outputs spectra of size measurements of the textures in the image.
Image granularity is a texture measurement that tries a series of structure elements of increasing size and outputs a spectrum of measures of how well these structure elements fit in the texture of the image. Granularity is measured as described by Ilya Ravkin (references below). The size of the starting structure element as well as the range of the spectrum is given as input.
- Granularity: The module returns one measurement for each instance of the granularity spectrum.
- Serra J. (1989) Image Analysis and Mathematical Morphology, Vol. 1. Academic Press, London
- Maragos P. "Pattern spectrum and multiscale shape representation", IEEE Transactions on Pattern Analysis and Machine Intelligence, 11, N 7, pp. 701-716, 1989
- Vincent L. (2000) "Granulometries and Opening Trees", Fundamenta Informaticae, 41, No. 1-2, pp. 57-90, IOS Press, 2000.
- Vincent L. (1992) "Morphological Area Opening and Closing for Grayscale Images", Proc. NATO Shape in Picture Workshop, Driebergen, The Netherlands, pp. 197-208.
- Ravkin I, Temov V. (1988) "Bit representation techniques and image processing", Applied Informatics, v.14, pp. 41-90, Finances and Statistics, Moskow, (in Russian)
Select an image to measure
Select the grayscale images whose granularity you want to measure.
Subsampling factor for granularity measurements
If the textures of
interest are larger than a few pixels, we recommend you subsample the image with a factor
<1 to speed up the processing. Down sampling the image will let you detect larger
structures with a smaller sized structure element. A factor >1 might increase the accuracy
but also require more processing time. Images are typically of higher resolution than is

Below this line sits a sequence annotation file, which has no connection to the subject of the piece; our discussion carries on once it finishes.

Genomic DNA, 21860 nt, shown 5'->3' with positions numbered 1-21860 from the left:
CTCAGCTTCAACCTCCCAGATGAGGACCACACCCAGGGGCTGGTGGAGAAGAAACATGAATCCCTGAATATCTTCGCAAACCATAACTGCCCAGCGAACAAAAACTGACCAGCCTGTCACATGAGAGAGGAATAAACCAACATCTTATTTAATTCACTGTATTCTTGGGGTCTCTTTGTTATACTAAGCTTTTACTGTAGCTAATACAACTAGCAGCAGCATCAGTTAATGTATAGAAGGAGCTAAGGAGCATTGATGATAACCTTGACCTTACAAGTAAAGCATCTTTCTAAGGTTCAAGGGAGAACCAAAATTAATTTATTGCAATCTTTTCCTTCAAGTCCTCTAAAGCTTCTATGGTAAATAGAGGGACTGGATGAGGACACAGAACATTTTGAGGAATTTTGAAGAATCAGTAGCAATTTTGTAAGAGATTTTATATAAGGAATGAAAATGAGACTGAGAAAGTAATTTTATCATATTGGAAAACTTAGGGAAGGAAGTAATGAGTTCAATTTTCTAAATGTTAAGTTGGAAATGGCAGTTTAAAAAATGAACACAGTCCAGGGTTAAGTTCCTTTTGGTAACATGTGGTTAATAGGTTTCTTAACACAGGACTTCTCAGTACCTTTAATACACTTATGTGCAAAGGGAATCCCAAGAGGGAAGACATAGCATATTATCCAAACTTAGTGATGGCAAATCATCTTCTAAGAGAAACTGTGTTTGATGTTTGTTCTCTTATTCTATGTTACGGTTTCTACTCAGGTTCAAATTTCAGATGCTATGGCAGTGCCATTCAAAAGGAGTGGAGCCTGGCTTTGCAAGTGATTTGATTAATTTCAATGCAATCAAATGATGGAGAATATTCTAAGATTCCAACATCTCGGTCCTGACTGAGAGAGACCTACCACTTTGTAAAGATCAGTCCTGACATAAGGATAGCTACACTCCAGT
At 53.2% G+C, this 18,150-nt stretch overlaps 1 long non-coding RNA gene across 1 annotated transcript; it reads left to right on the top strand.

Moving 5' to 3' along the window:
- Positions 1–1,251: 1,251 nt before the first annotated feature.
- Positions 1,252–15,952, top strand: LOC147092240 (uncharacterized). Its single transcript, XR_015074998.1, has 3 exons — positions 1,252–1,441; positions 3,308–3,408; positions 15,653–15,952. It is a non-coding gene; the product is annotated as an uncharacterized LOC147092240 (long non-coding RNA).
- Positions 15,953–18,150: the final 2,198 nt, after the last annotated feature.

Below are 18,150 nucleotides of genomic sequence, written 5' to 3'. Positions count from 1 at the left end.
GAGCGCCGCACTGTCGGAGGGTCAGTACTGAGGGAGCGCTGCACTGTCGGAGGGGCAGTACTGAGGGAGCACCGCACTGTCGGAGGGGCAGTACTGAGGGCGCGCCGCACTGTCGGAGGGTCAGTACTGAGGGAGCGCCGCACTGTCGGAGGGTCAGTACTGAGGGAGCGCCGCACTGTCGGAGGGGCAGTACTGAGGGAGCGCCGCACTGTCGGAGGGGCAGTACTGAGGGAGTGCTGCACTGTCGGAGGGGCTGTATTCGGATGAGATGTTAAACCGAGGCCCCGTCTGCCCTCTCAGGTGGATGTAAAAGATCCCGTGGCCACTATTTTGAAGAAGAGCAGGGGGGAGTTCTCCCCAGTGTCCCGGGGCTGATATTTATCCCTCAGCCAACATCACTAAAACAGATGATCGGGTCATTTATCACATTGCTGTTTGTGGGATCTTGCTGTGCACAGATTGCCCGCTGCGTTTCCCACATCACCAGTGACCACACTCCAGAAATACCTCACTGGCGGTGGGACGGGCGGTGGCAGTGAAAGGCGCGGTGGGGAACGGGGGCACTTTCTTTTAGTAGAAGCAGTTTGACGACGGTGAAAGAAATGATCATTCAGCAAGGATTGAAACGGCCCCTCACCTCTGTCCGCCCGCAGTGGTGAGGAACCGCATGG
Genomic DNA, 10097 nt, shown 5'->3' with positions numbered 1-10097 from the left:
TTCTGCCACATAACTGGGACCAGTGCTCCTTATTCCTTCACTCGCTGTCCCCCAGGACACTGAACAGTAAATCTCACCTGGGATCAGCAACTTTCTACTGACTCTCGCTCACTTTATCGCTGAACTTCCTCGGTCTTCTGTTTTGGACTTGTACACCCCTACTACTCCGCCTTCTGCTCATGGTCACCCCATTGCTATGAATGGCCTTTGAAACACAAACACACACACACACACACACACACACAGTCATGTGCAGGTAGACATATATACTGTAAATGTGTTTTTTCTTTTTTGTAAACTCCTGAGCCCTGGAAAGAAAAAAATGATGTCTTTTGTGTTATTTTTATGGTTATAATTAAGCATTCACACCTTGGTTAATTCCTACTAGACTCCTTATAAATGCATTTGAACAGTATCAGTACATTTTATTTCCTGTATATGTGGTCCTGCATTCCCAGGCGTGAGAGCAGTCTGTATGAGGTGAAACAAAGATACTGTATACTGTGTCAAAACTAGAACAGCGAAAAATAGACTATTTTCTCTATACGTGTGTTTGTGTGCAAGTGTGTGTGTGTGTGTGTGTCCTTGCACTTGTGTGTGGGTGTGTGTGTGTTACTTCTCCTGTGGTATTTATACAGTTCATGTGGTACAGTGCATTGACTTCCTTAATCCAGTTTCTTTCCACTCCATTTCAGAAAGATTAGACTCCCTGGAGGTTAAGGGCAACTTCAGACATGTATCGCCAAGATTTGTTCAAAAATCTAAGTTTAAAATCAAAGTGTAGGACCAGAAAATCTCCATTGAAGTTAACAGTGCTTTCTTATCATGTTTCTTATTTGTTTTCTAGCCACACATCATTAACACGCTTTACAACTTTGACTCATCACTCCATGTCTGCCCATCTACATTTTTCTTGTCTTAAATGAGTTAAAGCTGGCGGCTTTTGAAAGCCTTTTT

required for granularity measurements, so the default value is 0.25. For low-resolution images,
increase the subsampling fraction; for high-resolution images, decrease the subsampling
fraction. Subsampling by 1/4 reduces computation time by (1/4)3
because the size
of the image is (1/4)2
of original and the range of granular spectrum can
be 1/4 of original. Moreover, the results are sometimes actually a little better
with subsampling, which is probably because with subsampling the
individual granular spectrum components can be used as features, whereas
without subsampling a feature should be a sum of several adjacent
granular spectrum components. The recommendation on the numerical value
cannot be determined in advance; an analysis as in this reference may be
required before running the whole set.
, slides 27-31, 49-50.
Subsampling factor for background reduction
It is important to
remove low frequency image background variations as they will affect the final granularity
measurement. Any method can be used as a pre-processing step prior to this module;
we have chosen to simply subtract a highly open image. To do it quickly, we subsample the image
first. The subsampling factor for background reduction is usually [0.125 – 0.25]. This is
highly empirical, but a small factor should be used if the structures of interest are large. The
significance of background removal in the context of granulometry is that image
volume at certain granular size is normalized by total image volume, which depends on
how the background was removed.
Radius of structuring element
This radius should correspond to the radius of the textures of interest after
subsampling; i.e., if textures in the original image scale have a radius of 40
pixels, and a subsampling factor of 0.25 is used, the structuring element size should be
10 or slightly smaller, and the range of the spectrum defined below will cover more sizes.
Range of the granular spectrum
You may need a trial run to see which granular
spectrum range yields informative measurements. Start by using a wide spectrum and
narrow it down to the informative range to save time.